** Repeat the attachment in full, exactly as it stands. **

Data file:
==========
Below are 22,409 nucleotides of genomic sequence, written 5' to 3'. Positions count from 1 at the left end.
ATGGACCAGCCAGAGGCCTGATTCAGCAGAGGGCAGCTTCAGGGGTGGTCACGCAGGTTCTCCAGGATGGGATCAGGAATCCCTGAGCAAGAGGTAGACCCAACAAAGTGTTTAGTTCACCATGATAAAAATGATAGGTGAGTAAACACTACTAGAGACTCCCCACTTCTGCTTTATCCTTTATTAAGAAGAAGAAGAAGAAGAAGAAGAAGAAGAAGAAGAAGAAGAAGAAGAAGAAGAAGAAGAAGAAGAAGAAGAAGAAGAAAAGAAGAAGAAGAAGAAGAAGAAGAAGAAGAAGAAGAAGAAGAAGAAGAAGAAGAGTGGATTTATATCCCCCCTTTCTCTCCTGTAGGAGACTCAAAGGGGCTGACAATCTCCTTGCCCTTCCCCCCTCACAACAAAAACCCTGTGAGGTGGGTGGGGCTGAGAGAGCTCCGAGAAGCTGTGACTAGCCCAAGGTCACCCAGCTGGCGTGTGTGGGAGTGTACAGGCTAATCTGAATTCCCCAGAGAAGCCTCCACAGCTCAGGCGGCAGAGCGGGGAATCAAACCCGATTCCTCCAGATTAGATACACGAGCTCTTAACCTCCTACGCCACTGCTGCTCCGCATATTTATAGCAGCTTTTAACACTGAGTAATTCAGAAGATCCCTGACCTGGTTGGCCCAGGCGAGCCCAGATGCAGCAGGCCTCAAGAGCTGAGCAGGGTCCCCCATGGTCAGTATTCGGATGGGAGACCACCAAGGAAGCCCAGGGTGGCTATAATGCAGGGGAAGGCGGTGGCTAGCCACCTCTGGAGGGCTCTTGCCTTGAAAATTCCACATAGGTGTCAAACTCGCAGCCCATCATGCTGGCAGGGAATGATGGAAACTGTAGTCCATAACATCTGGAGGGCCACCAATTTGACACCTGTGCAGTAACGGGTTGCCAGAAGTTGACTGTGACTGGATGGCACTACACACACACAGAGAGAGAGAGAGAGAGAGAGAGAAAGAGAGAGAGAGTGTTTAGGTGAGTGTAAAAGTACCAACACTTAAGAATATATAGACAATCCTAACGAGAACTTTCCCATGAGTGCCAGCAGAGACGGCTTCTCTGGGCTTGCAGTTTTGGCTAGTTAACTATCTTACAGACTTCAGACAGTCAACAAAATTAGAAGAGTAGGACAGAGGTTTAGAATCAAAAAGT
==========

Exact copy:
Below are 22,409 nucleotides of genomic sequence, written 5' to 3'. Positions count from 1 at the left end.
ATGGACCAGCCAGAGGCCTGATTCAGCAGAGGGCAGCTTCAGGGGTGGTCACGCAGGTTCTCCAGGATGGGATCAGGAATCCCTGAGCAAGAGGTAGACCCAACAAAGTGTTTAGTTCACCATGATAAAAATGATAGGTGAGTAAACACTACTAGAGACTCCCCACTTCTGCTTTATCCTTTATTAAGAAGAAGAAGAAGAAGAAGAAGAAGAAGAAGAAGAAGAAGAAGAAGAAGAAGAAGAAGAAGAAGAAGAAGAAGAAGAAAAGAAGAAGAAGAAGAAGAAGAAGAAGAAGAAGAAGAAGAAGAAGAAGAAGAAGAGTGGATTTATATCCCCCCTTTCTCTCCTGTAGGAGACTCAAAGGGGCTGACAATCTCCTTGCCCTTCCCCCCTCACAACAAAAACCCTGTGAGGTGGGTGGGGCTGAGAGAGCTCCGAGAAGCTGTGACTAGCCCAAGGTCACCCAGCTGGCGTGTGTGGGAGTGTACAGGCTAATCTGAATTCCCCAGAGAAGCCTCCACAGCTCAGGCGGCAGAGCGGGGAATCAAACCCGATTCCTCCAGATTAGATACACGAGCTCTTAACCTCCTACGCCACTGCTGCTCCGCATATTTATAGCAGCTTTTAACACTGAGTAATTCAGAAGATCCCTGACCTGGTTGGCCCAGGCGAGCCCAGATGCAGCAGGCCTCAAGAGCTGAGCAGGGTCCCCCATGGTCAGTATTCGGATGGGAGACCACCAAGGAAGCCCAGGGTGGCTATAATGCAGGGGAAGGCGGTGGCTAGCCACCTCTGGAGGGCTCTTGCCTTGAAAATTCCACATAGGTGTCAAACTCGCAGCCCATCATGCTGGCAGGGAATGATGGAAACTGTAGTCCATAACATCTGGAGGGCCACCAATTTGACACCTGTGCAGTAACGGGTTGCCAGAAGTTGACTGTGACTGGATGGCACTACACACACACAGAGAGAGAGAGAGAGAGAGAGAGAAAGAGAGAGAGAGTGTTTAGGTGAGTGTAAAAGTACCAACACTTAAGAATATATAGACAATCCTAACGAGAACTTTCCCATGAGTGCCAGCAGAGACGGCTTCTCTGGGCTTGCAGTTTTGGCTAGTTAACTATCTTACAGACTTCAGACAGTCAACAAAATTAGAAGAGTAGGACAGAGGTTTAGAATCAAAAAGT